Rectory Lane Cemetery, Berkhamsted

Rectory Lane Cemetery, Berkhamsted

What has been achieved?

We are more than two years into the three year programme and a great deal has been accomplished, both in terms of improving the fabric of the Cemetery and in terms of community engagement.

However, our activity programme has had to cease for the moment due to the Coronavirus pandemic.  Our landscaping programme was delayed by a month for the same reason but has now recommenced.

We look forward to welcoming visitors back into the Cemetery to see the transformation.

When we started

A decaying overgrown grave in 2013

When we started, the Cemetery was an overgrown, unloved area which had:

  • 3 acres of neglected scrub
  • A boarded-up Sexton’s Hut
  • 540 metres of failing boundary walls
  • 1,000 damaged and decaying Memorials
  • Rusting gates and leaning gate piers
  • A crumbling Memorial Arch
  • Unattractive seating
  • Over 200 neglected trees

Initial work

A conservation team lifting the restored Seat of Remembrance into place in 2016

Between 2014 and September 2017 we:

  • Held regular Sunday work parties
  • Removed destructive trees and saplings
  • Recorded and cleaned gravestones and monuments
  • Restored the Seat of Remembrance (with its lovely sculpted dogs)
  • Began the “adopt a grave” scheme
  • Initiated community consultations
  • Held a seating design competition
  • Ran Heritage Open Days events which attracted hundreds of new visitors
  • Conducted guided tours
Our open days have attracted hundreds of new visitors
  • Published trail booklets to highlight the history of the site, the lives of some of those buried there and the symbolism of the graves
  • Consulted with monumental conservation experts with regard to the state of all the monuments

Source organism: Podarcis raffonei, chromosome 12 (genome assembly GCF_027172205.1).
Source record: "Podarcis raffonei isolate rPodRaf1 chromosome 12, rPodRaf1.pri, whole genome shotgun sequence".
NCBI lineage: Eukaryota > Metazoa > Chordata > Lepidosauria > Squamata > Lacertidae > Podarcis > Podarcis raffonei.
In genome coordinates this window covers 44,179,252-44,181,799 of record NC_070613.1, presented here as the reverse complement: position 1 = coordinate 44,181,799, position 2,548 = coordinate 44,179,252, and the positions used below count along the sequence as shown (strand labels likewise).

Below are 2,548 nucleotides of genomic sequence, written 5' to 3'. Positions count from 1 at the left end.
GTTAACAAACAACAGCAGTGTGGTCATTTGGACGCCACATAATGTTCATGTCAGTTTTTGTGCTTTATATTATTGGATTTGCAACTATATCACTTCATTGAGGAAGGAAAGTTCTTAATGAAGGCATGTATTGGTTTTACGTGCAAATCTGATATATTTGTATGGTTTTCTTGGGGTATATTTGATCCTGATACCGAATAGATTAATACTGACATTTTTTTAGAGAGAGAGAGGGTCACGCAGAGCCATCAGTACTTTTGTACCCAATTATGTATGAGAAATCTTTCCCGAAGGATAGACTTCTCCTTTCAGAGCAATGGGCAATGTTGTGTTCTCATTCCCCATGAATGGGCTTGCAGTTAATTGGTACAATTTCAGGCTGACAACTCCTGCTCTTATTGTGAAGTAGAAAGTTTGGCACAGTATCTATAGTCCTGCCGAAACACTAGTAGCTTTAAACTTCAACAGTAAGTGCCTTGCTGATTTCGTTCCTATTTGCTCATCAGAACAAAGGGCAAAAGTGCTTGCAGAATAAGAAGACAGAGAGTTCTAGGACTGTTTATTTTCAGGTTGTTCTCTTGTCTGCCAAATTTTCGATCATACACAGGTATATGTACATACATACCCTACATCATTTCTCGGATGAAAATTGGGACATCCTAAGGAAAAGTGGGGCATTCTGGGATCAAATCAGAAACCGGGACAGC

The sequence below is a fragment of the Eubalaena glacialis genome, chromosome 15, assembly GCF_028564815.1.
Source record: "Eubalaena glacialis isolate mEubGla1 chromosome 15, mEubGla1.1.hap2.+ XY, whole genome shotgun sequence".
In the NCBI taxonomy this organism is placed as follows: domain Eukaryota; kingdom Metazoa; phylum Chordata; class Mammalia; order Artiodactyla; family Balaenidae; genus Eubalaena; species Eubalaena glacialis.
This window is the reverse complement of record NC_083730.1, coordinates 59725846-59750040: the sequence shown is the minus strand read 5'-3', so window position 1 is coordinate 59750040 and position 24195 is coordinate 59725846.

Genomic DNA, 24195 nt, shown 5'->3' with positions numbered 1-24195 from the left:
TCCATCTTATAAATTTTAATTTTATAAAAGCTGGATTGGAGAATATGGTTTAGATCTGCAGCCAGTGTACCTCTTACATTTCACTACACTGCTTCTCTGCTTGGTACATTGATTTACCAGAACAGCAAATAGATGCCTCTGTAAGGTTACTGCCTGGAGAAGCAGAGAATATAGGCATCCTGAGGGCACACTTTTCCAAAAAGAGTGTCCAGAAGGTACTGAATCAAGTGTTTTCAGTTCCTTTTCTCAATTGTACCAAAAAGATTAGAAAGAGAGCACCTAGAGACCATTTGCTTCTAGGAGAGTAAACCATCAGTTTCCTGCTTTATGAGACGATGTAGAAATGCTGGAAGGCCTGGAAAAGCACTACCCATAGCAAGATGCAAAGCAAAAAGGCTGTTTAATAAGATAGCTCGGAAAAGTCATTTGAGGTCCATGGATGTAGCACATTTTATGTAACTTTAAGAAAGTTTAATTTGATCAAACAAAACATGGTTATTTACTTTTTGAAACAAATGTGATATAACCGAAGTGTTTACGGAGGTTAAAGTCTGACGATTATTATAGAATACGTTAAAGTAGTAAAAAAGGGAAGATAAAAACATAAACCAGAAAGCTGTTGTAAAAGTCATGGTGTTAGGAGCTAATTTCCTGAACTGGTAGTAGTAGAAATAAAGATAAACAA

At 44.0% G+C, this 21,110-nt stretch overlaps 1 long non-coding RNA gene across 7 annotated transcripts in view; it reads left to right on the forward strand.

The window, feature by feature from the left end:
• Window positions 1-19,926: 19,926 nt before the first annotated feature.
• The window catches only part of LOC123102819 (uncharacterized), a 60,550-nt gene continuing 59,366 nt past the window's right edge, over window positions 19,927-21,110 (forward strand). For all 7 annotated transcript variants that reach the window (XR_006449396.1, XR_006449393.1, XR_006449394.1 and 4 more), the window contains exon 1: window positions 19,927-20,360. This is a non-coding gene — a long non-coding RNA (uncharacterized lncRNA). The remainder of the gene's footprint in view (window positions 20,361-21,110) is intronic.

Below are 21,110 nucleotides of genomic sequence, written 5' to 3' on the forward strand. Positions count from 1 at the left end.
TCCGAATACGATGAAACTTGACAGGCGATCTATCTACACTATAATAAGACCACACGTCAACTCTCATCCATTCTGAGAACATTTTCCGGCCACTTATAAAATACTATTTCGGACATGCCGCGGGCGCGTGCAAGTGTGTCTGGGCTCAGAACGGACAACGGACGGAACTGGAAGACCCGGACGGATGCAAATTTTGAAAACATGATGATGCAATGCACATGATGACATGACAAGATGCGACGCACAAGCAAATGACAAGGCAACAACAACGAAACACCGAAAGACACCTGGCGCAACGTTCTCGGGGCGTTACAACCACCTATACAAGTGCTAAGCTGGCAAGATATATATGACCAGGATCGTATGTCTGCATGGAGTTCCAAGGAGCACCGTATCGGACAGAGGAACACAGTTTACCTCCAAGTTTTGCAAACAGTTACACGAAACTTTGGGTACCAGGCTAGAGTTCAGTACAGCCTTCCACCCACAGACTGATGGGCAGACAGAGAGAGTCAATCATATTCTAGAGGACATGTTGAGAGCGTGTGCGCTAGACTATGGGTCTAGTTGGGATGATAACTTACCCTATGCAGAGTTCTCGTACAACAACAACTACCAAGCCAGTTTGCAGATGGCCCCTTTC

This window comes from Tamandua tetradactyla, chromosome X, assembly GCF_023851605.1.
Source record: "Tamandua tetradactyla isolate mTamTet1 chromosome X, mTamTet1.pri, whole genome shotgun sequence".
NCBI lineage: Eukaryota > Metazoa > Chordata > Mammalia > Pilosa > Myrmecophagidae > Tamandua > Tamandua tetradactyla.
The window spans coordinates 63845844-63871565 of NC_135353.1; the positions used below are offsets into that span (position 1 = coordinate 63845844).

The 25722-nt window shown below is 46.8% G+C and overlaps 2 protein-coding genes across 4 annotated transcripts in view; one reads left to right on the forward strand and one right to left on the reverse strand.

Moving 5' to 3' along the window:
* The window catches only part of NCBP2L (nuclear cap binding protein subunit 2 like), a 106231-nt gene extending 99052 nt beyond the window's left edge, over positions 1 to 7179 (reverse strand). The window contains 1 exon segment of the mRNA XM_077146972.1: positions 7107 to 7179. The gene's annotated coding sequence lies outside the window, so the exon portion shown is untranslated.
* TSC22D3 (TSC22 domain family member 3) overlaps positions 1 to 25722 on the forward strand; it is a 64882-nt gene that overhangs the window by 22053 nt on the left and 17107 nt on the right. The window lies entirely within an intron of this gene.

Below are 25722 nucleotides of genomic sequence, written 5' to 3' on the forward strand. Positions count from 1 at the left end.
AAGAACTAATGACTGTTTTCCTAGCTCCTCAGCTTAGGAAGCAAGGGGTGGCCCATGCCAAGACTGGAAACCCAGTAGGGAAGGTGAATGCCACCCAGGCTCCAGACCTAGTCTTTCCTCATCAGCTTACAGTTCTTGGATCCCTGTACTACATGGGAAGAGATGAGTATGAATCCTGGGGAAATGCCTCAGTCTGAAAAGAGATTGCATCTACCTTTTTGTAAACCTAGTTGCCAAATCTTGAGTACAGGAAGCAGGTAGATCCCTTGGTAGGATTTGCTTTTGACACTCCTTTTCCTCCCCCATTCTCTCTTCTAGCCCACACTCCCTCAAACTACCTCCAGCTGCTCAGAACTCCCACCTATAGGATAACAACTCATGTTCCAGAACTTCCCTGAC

• Conducted surveys of the trees, flora and fauna on the site
  • Enhanced the site’s ecology, improving habitats for birds, insects and animals and introducing a more sensitive mowing rotation
  • Installed a beehive

This was made possible through the work of our volunteers and supported through grants, donations, Waitrose and Tesco community schemes and initial funding from the Heritage Lottery and Big Lottery Funds.


Transforming the Cemetery

Repairing the leaning gate piers

The award of the main Delivery Grant of £907,600 in September 2017 is funding an ambitious three-year programme of conservation, landscaping and community engagement:

  • Monument conservation specialists have reinstated 19 key memorials, rebuilt and strengthened the walls, straightened and repaired the leaning Memorial Arch and gate piers, and restored the iron gates and railings
We are working with monument conservation specialists to restore the cemetery
  • Our landscape architect has designed a number of improvements which are being created by a professional landscaping team: a contemporary Garden of Remembrance; welcoming entrances; accessible paths and steps; an events area for performances and group activities; steps and handrails to the upper cemetery


The Read in Peace seat
  • Better quality features such as newly designed seating and sculptures are being installed and improvements being made to infrastructure such as disabled parking, cycle racks, bins and a facility for volunteers as well as bringing electricity and water on to the site
Visitors can search for burials on a cemetery map
  • Interpretation is being developed to help people enjoy their visits, whether for leisure or to trace relatives, including a searchable map and database of burials and telling the story of the Cemetery in the refurbished Sexton’s Hut
  • Our Community Engagement Officer and volunteer team are delivering an ambitious programme of events, from storytelling, theatre and guided tours in role to bee information sessions, school local history sessions and creative writing workshops.

For more information please contact

photo of Kate Campbell

 Kate Campbell

Community Engagement Officer
     07866 024254  
photo of James Moir

 James Moir

Project Manager
 07545 786 372